Sunday, September 26, 1999
WHILE proceeding on the Srinagar-Jammu National Highway, one sees a magnificent building just 3 km from Jammu city near Ramnagar situated on the banks of the Tawi. With its unique architecture which is a blend of French and Indian forms, this building attracts thousands of tourists from various parts of the country every year. Amar Palace Museum and Library (AMML), as it is known, this castle is first of its own kind not only in northern India but also in the entire country.
This majestic building known as Amar Mahal overlooking the Tawi and commanding a magnificent view of the mountain ranges behind, is one of those donated by Dr Karan Singh, former prince of J&K state, to the Hari-Tara Charitable Trust.
Established by Dr Karan Singh in memory of his parents Maharaja Hari Singh and Maharani Tara Devi, Amar Mahal Museum is an internationally known institution today. Built by his grandfather, Raja Amar Singh, and designed by a French architect in 1862, Amar Mahal was the residence of his mother, Maharani Tara Devi, for many years. Dr Karan Singh, as he has recorded in his widely acclaimed autobiography, spent many happy childhood moments in this gracious mansion.
Maharani Tara Devi passed away in 1967 and soon, thereafter, Dr Karan Singh and Maharani Yasho Rajya Lakshmi decided that instead of being used for private residential purpose, it should be converted into a major repository of the books and paintings that they had collected over several decades. Thus came the museum into existence which was formally opened on April 13, 1975, by Prime Minister Indira Gandhi at a historic function.
Amar Mahal Museum and Library, today, has some of the finest collections in the form of miniature paintings, drawings, lithographs, rare stamp collages, photographs, portraits, oil paintings and a large repository of rare books and manuscripts.
The museum is a three-storeyed building with big halls, long corridors, lobbies and elegantly decorated living rooms. The first hall which is known as "Nala-Damayanti Gallery" comprises a set of Kangra paintings on the Nala-Damayanti theme which is unique in the world. The delicacy of line and freshness of colour in these exquisite paintings reveal the tremendous talent of the Kangra school of painters in the 18th and 19th centuries. A descriptive catalogue on this collection by Prof B.N. Goswamy has been brought out by the National Museum. This collection attracts art lovers and art historians from all over the world.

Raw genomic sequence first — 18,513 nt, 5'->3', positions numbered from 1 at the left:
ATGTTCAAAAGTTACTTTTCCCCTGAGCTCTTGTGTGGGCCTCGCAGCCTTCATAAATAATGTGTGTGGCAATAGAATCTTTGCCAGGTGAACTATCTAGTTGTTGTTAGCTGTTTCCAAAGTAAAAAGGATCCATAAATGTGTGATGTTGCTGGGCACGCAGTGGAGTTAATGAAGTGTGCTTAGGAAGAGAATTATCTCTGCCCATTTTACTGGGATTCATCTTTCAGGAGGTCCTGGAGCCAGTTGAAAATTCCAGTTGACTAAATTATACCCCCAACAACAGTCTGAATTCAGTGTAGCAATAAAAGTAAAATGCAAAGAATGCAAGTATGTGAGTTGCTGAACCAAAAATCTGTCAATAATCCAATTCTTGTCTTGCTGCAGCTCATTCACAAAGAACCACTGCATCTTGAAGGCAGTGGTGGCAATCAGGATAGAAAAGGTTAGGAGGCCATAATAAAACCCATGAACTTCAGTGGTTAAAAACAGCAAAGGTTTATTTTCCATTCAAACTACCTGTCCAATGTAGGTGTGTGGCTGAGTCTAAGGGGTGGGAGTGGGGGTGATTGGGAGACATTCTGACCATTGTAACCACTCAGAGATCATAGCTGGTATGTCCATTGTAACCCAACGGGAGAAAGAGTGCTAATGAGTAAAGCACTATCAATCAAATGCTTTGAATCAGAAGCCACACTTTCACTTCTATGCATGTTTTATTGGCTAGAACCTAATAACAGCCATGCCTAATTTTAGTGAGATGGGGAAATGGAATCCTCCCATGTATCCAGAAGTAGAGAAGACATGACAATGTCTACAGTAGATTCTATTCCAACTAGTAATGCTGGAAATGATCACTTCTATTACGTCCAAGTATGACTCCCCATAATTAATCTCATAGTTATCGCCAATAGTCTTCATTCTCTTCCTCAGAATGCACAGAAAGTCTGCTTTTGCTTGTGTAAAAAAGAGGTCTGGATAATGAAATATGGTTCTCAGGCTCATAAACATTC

The adjoining hall, which is the largest one in Amar Mahal, is known as Durbar Hall which displays a full-size portrait gallery of the Dogra rulers beginning with the founder of Jammu and Kashmir state. Maharaja Gulab Singh, his successor Maharaja Ranbir Singh, his three sons Maharaja Pratap Singh, Raja Ram Singh and Raja Amar Singh, Maharaja Hari Singh and Maharani Tara Devi, Dr Karan Singh and Maharani Yasho Rajya Lakshmi. This hall can also seat over a hundred people and is used for lectures, seminars and other gatherings from time to time.
The corridor outside the art gallery leads to a heavily guarded room by the CRPF officials as in this room, a solid gold throne which was made by Maharaja Hari Singh and used by him for many years is on display. This priceless throne is a symbol of great historic significance and generates tremendous interest among the thousands of visitors who come to Amar Mahal every year.
On the ground floor only, there is a room which is not open for the public but has rare items on display. This is known as "Nepal Room". Maharani Yasho Rajya Lakshmi, wife of Dr Karan Singh, being the grand-daughter of the last Rana Prime Minister of Nepal, Maharaja Mohun Shumsher J.B. Rana, this is the room where photographs and objects from Nepal are displayed, including a rare portrait of Maharaja Jung Bahadur, the founder of the Rana dynasty.
The first and second floors of Amar Mahal are filled with over 20,000 books collected by Dr Karan Singh over the last century, including some rare volumes from the library of Raja Amar Singh. These cover a wide spectrum of topics, with special reference to religion, philosophy, political science as well as an astonishingly varied collection of fiction.
"There are moments in an institutions life when it is useful to ponder past, present and future. Certainly, the enhanced role of Amar Mahal Museum and Library over the last 24 years, our increased attendance and the scope of our collaboration with national and international institutions from scholarly exchanges to major exhibitions attest to a maturity and vitality that merit both commentary and reflection", says Aparna Tandan, Curator of the museum, who has a vast experience in the field of conservation and has a training in art-conservation from Harvard University, USA.
The exquisite architecture of this museum, with its four "turrets" and jharokhas, attract art lovers from far off places, she informs adding that with the museum in it, the building is now of great historic and cultural importance. Realising this, the museum is now seeking grant-in-aid from the Department of Culture for a phase-wise restoration.
She feels that AMML, being a multipurpose museum is not only for the viewing and entertainment of the learned and the curious, but for the general use and benefit of the public as well.
At the threshold to the
new millennium, AMML is going through a phase of
transition and is steadily making progress in the
direction, using information technology for making its
collections more accessible. The museum thus will be able
to reach out to greater number of people worldwide.
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